Yes Mozilla runs huge download servers but you only access them once every 6 weeks or so or whenever Firefox updates itself. These whitelist servers will be hit many many times more often than their download servers.

      I mean I do agree that it would be really nice if Mozilla had a whitelist system built into Firefox but I understand why they don’t.

      And BTW, Mozilla gets the vast majority of its funding from a single source, Google.

    • Fatlady

      Nothing prevents Mozilla from using Google’s servers, or Amazon’s, or even MS’s. Again, you’re clutching at straws.

    • http://project3825.blogspot.com/ 3825

      If they think a whitelist is a good idea, they will implement it. They don’t seem convinced it is a good idea. Plain simple.

    • http://project3825.blogspot.com/ 3825

      So when Mozilla blocks misbehaving add-ons, it becomes disenfranchisement but when it refuses to play Internet cop, it has no room to talk? Do not run executables from websites you don’t trust. How difficult is that?

  • Jinge

    Using Opera: “We do not have any data for your browser, so we can’t give your browser a score.”
    Not good MS… 

    • http://twitter.com/Pieter_Kroon Pieter Kroon

      Apple’s Safari isn’t on there either… :(

    • Frylockns86

      Who the Hell uses Safari????

    • Guest

      Hardly anyone. Just every iPhone, iPod Touch, iPad, most Macs, and a few million PCs.

    • Anonymous

      @guest I think he’s talking on a Windows pc. Hardly no one uses Safari on Windows

    • Zaksousa23

      I only use Safari to go to Apple’s main site, that’s it Lol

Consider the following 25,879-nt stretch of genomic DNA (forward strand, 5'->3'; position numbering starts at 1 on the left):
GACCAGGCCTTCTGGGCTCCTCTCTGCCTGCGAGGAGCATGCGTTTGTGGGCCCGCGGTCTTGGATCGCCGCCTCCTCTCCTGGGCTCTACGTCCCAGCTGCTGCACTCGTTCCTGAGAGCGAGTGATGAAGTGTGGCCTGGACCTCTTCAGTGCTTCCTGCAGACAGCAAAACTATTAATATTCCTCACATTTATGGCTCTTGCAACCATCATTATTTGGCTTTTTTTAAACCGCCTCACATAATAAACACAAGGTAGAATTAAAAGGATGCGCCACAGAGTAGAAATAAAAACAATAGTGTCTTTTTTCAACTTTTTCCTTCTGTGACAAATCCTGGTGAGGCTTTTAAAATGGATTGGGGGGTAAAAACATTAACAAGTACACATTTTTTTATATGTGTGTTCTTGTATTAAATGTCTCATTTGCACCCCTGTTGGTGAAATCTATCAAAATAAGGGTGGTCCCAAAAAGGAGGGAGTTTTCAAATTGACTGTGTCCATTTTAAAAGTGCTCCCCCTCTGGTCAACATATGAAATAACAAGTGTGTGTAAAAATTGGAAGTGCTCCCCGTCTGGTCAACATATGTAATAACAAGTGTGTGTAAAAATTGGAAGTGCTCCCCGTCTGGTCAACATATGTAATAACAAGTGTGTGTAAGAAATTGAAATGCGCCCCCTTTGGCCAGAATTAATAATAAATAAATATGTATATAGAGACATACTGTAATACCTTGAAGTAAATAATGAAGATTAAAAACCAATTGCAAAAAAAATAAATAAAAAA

• http://twitter.com/DavidElroyGreen Antonio Raga
  • vinuthomas

    @682b575480b3358965b3ad05e15a101b:disqus but then isn’t that the case with all browsers? unless you have an anti-virus or malware scanner installed which detects the trojans?

    • Stuart

      No. IE has built in scanning via signatures (like virus/spyware scanners) and by checking against malicious file black list.

    • vinuthomas

      hmm.. it’s been years since I used IE, I should check that feature out on IE. Thanks for pointing that out.

    • Frylockns86

      No, IE uses SmartScreen technology to compare the file and the domain it came from against a list of known malicious sites. Even if no comparison is found, IE then makes the user jump through hoops to download the file, stating: “XYZ.exe is not commonly downloaded”. It builds a collective reputation of file downloads. 

  • Tom Thumb

    YourBrowserMatters dot org  is nothing but a FUD marketing tool trying to force Windows XP users to upgrade to Windows 7.

    “Oh, your browser is out of date and you can’t install ie9 on your XP S3 system so you better buy Windows 7, blah, blah, blah….

    • Tom

      If the security aspects were extended a little (e.g: patching cycle, HSTS, other OSs),  it would be quite well established comparsion. The evalulation of the result is surely marketing oriented, do not know how should get rid of it.

    • http://project3825.blogspot.com/ 3825

      The solution is to scratch it and don’t let marketing dictate engineering but that’s not going to happen.

  • Tom

    DNT header does nothing with security, the publisher of a web site can simply deny it.  However I think the implementation of different TLS/SSL version could be mentioned.

  • Anonymous